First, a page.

History Articles written originally for the Sacandaga Express
Before the settlers, legend states that the Indians and later military troops used a trail through Edinburg that later became a road known as Military Road. This winding forest trail was traveled to get to and from Canada during the French-Indian War from 1755-1763.The only settlers then were probably fur trappers and Native Americans who came to hunt and fish.
Edinburg’s section of Military Road ran south to Fish House then on to Schenectady and the Mohawk River, which is another important waterway that joins the Hudson between Waterford and Cohoes. This supports the theory that Edinburg’s Military Road probably did lend a woodland path to marching soldiers and their, at that time, Native American comrades.
There is a house that still stands at along the side of Military Road today that contains hiding places that are thought to have been used as part of the underground railroad during the Civil War. The historic marker that stands in front of the building provides this information “Barker’s store built in 1847 by John Barker and run continuously as a store until 1945. Believed to have been a stop on the underground railroad”
Edinburg’s name came from the capital of Scotland. Originally spelled Edinburgh, in July 1894 the “h” was dropped. Edinburg is a town name it includes quite a few settlements. From the 1790’s through the early 1800’s Batchellerville, Clarkville, Tennantville, Beecher’s Hollow, Edinburgh Hill, Sand Hill, Cold Brook, Partridge, and Anderson all settled on the east or west sides of the river. All of these hamlets contributed to the thriving community.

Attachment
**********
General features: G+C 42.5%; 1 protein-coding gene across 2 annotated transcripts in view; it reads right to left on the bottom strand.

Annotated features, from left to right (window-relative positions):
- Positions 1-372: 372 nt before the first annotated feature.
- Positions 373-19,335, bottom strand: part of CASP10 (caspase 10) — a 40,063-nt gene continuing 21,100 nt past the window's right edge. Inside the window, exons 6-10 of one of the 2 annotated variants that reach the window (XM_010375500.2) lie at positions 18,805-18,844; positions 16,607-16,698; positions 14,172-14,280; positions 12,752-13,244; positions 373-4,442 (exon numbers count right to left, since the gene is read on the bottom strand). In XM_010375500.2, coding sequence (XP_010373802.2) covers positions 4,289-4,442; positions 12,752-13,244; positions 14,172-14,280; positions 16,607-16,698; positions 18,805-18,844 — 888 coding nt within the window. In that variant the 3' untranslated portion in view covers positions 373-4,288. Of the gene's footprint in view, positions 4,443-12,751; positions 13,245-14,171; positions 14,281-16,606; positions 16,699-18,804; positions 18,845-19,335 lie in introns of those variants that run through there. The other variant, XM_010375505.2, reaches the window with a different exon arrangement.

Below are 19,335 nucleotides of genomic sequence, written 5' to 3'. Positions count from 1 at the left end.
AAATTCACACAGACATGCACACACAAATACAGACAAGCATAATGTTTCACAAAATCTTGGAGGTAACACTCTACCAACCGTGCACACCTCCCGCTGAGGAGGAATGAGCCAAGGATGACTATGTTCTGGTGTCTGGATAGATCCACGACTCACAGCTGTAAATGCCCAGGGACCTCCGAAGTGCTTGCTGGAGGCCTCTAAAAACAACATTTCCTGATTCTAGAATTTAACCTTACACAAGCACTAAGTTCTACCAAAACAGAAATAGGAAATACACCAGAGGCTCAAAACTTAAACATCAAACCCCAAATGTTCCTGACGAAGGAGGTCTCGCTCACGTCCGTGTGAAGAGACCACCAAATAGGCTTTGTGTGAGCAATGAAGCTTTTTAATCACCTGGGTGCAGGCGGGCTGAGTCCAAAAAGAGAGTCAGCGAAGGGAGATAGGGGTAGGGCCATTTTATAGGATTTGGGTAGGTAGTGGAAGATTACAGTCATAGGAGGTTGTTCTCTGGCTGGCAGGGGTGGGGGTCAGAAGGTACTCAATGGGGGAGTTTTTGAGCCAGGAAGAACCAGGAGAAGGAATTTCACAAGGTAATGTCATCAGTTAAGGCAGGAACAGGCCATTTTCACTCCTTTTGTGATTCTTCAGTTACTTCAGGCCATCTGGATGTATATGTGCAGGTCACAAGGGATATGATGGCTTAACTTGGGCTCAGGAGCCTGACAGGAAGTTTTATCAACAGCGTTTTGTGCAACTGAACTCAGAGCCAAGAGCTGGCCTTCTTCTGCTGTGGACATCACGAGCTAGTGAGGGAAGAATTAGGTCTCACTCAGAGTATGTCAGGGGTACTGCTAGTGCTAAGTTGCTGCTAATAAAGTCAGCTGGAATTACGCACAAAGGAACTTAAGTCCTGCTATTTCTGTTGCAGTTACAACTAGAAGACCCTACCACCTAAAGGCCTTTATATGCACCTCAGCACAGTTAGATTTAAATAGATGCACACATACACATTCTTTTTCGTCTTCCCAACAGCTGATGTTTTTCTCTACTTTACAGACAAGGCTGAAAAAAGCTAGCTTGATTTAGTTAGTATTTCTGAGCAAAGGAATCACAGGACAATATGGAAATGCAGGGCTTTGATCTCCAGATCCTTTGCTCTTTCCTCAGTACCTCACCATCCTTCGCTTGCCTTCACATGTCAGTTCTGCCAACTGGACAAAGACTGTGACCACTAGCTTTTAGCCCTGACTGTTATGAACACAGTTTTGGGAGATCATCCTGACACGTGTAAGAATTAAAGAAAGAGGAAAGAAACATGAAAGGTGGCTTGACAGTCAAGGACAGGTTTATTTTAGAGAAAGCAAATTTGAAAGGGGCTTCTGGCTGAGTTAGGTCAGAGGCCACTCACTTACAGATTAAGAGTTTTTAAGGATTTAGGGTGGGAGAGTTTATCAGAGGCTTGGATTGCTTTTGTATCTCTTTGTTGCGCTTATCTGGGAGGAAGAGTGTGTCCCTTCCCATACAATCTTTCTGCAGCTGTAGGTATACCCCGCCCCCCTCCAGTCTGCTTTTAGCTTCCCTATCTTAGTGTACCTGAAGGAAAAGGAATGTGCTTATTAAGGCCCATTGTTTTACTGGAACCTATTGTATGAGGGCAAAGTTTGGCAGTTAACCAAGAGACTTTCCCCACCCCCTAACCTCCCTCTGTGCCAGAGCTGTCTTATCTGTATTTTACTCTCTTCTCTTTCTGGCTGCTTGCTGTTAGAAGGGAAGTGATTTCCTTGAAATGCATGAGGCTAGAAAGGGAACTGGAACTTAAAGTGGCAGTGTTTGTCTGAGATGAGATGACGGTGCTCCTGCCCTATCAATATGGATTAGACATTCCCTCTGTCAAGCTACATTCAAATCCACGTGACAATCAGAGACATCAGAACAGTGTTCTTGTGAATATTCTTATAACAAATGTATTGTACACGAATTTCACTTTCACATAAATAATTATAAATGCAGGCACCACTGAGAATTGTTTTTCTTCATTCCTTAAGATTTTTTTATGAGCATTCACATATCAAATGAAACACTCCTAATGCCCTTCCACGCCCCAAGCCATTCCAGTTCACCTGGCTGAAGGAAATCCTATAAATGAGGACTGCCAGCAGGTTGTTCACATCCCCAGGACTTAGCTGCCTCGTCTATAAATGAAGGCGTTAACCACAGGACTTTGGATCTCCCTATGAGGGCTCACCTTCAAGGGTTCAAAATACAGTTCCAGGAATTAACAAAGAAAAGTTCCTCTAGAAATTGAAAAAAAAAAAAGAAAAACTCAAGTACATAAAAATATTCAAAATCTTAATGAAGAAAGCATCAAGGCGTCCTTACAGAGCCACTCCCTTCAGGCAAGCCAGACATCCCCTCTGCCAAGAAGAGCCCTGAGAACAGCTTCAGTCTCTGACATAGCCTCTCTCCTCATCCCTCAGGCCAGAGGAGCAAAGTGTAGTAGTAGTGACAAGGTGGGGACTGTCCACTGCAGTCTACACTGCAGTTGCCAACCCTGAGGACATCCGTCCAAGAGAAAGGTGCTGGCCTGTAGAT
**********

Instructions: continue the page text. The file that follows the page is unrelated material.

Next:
Farming, logging and woodenware manufacturing were the three largest industries.
The first settler was Abijah Stark in 1787. In 1793 these “firsts” followed: grist mill, general store, and a sawmill.
The first town meeting was held on April 7, 1801. These are some of the actual minutes from that meeting: “the town was to raise $50.00 to take care of the towns poor and that hogs could run at large”. But at town meeting in 1802 it was decided that “hogs could run at large, BUT they had to wear good and sufficient yoak (yoke). Boar hogs were not to run, after being two months old, after the first of May until the 25th of December. Every boar hog being found to run after the above date the owner of such hog was to pay $1.00 or forfeit the hog.” Hogs were very destructive to peoples property the officials set some conditions at that town board meeting to try to keep the hogs from ravaging the countryside. The yokes would at least give a person a place to grab a hog that was unruly. But back then most farm animals chickens, ducks, geese, were allow to roam freely.
Ram sheep were also restricted from running at large from September until November. In 1826 “fence viewers” (people that went around to check livestock fences to make sure they were in good repair) were paid 50 cents per day. Also in 1826 the commissioner of common schools was paid 75 cents a day
One historic gem the Edinburg area holds is the Copeland Covered bridge built in 1879 by Aarad Copeland to get his farm animals across Beecher’s Creek, just down the road from Barker’s Store mentioned previously. The bridge is the only queen truss bridge in NYS. The queen post truss, is similar to a king post truss in that the outer supports are angled towards the center of the structure. But the queen truss style is only suitable for relatively short spans. The Copeland Covered Bridge is 35 feet long. Signs on the front requests “Maximum load 10 adults” The year-round stream that runs under it also has a beautiful waterfall a short walk away. A re-dedication celebration of the bridge was held in June of 2002 opening the site officially to the public.
New York State Covered Bridge Society placed the Copeland Covered Bridge on the State and National Registers of Historic Sites in 1998. The Edinburg Historical Society has received several grants and has waged an aggressive campaign selling “shares” on the covered bridge to raise money for it’s restoration and maintenance.
– by Lorraine Frasier